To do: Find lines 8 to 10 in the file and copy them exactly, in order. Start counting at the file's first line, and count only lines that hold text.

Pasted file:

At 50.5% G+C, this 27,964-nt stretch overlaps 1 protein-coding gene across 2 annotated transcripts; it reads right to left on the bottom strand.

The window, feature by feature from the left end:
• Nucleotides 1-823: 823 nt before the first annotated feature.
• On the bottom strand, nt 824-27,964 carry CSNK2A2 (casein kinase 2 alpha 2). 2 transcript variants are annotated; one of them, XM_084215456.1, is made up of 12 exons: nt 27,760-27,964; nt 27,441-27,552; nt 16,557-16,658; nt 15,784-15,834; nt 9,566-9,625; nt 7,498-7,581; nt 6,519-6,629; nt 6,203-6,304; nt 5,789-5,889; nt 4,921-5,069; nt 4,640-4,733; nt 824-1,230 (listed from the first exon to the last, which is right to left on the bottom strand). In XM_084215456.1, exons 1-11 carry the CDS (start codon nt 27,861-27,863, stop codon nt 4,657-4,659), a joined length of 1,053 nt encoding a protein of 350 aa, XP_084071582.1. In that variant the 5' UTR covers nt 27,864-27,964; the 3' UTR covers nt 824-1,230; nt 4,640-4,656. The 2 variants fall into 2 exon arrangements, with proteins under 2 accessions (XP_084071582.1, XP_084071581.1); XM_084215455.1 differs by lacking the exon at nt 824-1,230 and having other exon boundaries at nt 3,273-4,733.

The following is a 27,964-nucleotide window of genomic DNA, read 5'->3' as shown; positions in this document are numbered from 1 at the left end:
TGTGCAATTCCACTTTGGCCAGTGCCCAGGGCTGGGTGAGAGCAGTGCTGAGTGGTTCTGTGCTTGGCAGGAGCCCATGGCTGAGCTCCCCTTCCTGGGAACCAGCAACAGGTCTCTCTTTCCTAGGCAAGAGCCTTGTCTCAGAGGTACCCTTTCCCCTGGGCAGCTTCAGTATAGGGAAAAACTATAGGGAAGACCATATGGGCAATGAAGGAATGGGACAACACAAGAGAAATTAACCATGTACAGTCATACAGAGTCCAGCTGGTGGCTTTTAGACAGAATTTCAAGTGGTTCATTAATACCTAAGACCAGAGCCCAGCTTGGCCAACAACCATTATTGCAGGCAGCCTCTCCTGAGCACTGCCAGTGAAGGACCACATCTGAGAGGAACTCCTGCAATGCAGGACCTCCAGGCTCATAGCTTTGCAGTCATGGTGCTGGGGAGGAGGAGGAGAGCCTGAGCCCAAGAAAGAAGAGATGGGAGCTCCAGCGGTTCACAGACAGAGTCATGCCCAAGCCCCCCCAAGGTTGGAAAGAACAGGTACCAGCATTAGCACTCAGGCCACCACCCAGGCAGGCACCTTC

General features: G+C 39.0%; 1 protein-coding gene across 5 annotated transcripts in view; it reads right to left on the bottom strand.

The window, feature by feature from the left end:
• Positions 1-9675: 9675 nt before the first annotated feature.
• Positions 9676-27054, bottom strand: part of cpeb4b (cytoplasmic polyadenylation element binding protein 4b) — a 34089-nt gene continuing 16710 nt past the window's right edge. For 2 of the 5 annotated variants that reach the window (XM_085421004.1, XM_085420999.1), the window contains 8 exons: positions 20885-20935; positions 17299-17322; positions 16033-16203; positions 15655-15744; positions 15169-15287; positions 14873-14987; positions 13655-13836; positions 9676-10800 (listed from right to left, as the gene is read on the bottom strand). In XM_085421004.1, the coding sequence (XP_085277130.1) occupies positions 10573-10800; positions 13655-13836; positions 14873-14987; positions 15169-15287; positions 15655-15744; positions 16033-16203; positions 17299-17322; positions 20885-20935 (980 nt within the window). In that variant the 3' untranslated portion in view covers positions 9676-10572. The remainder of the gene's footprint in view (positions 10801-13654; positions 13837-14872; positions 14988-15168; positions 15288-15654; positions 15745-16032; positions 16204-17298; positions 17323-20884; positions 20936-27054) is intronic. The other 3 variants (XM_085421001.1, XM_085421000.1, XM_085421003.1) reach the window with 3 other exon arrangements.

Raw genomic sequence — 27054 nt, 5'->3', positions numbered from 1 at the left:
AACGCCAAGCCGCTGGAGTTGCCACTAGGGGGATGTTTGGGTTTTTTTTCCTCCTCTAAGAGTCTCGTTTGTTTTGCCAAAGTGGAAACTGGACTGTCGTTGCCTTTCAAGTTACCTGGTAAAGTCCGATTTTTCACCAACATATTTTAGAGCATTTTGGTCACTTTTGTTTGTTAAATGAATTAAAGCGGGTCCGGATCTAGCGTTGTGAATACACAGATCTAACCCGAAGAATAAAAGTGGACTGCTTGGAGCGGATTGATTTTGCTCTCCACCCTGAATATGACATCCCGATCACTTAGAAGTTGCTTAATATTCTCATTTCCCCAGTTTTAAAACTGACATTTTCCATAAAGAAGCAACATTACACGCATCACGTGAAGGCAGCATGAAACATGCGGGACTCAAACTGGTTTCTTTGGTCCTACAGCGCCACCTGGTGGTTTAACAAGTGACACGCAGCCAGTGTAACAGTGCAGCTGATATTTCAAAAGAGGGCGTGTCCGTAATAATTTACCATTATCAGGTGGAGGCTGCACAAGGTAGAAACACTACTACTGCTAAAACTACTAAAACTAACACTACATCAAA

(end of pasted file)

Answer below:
The window, feature by feature from the left end:
• Positions 1-9675: 9675 nt before the first annotated feature.
• Positions 9676-27054, bottom strand: part of cpeb4b (cytoplasmic polyadenylation element binding protein 4b) — a 34089-nt gene continuing 16710 nt past the window's right edge. For 2 of the 5 annotated variants that reach the window (XM_085421004.1, XM_085420999.1), the window contains 8 exons: positions 20885-20935; positions 17299-17322; positions 16033-16203; positions 15655-15744; positions 15169-15287; positions 14873-14987; positions 13655-13836; positions 9676-10800 (listed from right to left, as the gene is read on the bottom strand). In XM_085421004.1, the coding sequence (XP_085277130.1) occupies positions 10573-10800; positions 13655-13836; positions 14873-14987; positions 15169-15287; positions 15655-15744; positions 16033-16203; positions 17299-17322; positions 20885-20935 (980 nt within the window). In that variant the 3' untranslated portion in view covers positions 9676-10572. The remainder of the gene's footprint in view (positions 10801-13654; positions 13837-14872; positions 14988-15168; positions 15288-15654; positions 15745-16032; positions 16204-17298; positions 17323-20884; positions 20936-27054) is intronic. The other 3 variants (XM_085421001.1, XM_085421000.1, XM_085421003.1) reach the window with 3 other exon arrangements.